I shouldn't really be writing about BrewDog, and here's why.
When the whole thing around Tokyo* blew up, after a complaint was made to the Portman Group about the phrase "intergalactic fantastic" hinting at the use of hallucinogens, James Watt (MD of BrewDog, or Emperor Penguin, as he prefers to be known) asked if I'd like to write a defence of their 18.2%abv beer. I did so, and was pleased that it made a lot of online and print media. My take on it was that very strong beer is responsible for drunkenness in the same way that Michelin-starred restaurants are responsible for obesity. I still think that's true, and rather vainly, I still think it's a rather neat analogy.
Of course, when it came out that it was James himself who had complained to the Portman Group about the wording on the label, I was furious. I'd been made a pawn in their publicity machine, and vowed never to write anything about them again. Looking back, I still think it was a pathetic stunt, and when I explained to a friend what had happened, his response was "Christ, what a douche". Yes, my friend is American, but he's also right.
What I love about James (and BrewDog) is their total self-belief. It's not enough for them just to brew great beers - they want to be the coolest kids on the block too. I love their sense of "if you're not down with BrewDog, then it's because you don't get it, you square" mentality. I'm not saying I agree with it, I just admire their cussed enthusiasm for that marketing technique. For them, it's not enough to just like their beers - you've got to buy into the lifestyle as well. Again, a great marketing technique - it served James Lavelle well when he launched Mo Wax records, and made him rich and successful, and this same approach is going to work for BrewDog.They're not just selling beer - they're selling a lifestyle, an attitude, and if you don't get it, the you're part problem.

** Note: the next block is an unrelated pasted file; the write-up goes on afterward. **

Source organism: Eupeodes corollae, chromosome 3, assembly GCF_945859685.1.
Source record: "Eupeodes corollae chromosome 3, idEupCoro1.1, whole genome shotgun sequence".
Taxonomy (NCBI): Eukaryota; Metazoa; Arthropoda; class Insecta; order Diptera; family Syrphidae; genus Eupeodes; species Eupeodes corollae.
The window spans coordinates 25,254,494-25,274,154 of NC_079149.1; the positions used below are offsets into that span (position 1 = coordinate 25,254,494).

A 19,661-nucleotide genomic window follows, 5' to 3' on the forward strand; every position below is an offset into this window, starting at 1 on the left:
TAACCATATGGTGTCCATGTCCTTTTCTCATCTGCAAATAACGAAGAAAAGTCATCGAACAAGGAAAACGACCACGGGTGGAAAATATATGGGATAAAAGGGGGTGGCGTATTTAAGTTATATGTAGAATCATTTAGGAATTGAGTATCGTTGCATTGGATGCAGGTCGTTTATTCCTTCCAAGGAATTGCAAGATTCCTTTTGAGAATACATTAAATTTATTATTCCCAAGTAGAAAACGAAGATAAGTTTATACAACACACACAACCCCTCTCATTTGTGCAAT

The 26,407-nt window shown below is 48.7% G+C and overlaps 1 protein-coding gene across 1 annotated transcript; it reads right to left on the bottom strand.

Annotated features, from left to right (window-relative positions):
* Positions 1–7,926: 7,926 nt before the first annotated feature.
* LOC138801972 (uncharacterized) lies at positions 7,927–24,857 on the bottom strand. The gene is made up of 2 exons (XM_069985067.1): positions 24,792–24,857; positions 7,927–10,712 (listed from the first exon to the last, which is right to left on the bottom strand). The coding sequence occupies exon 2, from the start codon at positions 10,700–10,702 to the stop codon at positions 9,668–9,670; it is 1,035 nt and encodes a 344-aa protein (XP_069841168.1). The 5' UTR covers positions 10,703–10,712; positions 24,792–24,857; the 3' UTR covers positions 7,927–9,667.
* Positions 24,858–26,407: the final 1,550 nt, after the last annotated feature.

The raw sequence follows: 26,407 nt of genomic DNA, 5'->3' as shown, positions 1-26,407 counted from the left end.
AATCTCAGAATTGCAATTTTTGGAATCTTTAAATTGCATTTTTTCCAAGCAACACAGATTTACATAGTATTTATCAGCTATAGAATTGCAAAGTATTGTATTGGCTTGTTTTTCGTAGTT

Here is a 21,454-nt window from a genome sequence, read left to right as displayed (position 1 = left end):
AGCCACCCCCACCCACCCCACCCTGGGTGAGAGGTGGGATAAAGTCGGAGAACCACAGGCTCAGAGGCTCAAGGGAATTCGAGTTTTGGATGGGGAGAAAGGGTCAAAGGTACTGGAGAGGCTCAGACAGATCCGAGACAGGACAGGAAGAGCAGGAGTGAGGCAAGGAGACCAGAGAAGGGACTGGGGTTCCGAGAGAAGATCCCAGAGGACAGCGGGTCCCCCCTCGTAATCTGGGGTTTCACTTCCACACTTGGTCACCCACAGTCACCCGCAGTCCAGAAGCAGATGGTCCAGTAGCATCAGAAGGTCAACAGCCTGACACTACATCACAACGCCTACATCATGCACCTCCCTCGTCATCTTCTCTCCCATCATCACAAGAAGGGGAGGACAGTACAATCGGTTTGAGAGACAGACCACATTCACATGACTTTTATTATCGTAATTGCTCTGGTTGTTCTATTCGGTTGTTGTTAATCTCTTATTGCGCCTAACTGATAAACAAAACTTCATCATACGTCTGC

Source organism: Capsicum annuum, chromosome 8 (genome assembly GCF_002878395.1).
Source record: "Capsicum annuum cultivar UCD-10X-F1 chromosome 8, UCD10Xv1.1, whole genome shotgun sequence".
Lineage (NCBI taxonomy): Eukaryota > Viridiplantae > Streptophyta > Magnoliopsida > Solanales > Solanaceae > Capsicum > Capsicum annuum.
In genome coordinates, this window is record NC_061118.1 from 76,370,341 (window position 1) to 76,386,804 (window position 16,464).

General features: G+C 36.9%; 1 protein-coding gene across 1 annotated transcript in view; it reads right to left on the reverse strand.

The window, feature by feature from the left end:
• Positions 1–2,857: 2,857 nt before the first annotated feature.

Now, with The End of History, BrewDog have installed themselves as the Turner Prize of the beer world. They know that as long as they can create a bit of controversy, they can make the front pages. It's the Sex Pistols crossed with Damien Hirst. It's Pete Doherty Lite. It's Sigue Sigue Sputnik for the 21st Century.
There are many reasons to be irritated BrewDog generally, and James in particular, not least his response to some of his critics (responded to here and in full here). My main beef with them is that they are so busy arseing around with 55%abv quintuple freeze-hopped eisbocks that they can't brew their other beers fast enough to keep up with demand. And make no mistake, the demand for their beers is immense. Even when I was furious with them, I still drank their beers, because their beers are great. Well, maybe I left off them for a few weeks, but as is always the case with BrewDog, resistance is useless.
I can see that many people find beer in a stuffed animal is a bit distasteful. No-one, surely, believes BrewDog's assertion that they did it to honour the animal - they did it for publicity, and not for the squirrel or the stoat, but for themselves. Don't get me wrong, I love a bit of taxidermy - one of my prize possessions is an albino mole that my grandfather caught when he was working as a gardener. It's a family heirloom, but I don't feel the need to sew a bottle of beer into it. It's sort of distasteful, sort of ironic, sort of postmodern.
It's not about beer, it's not about art, it's not about irony. It's about BrewDog.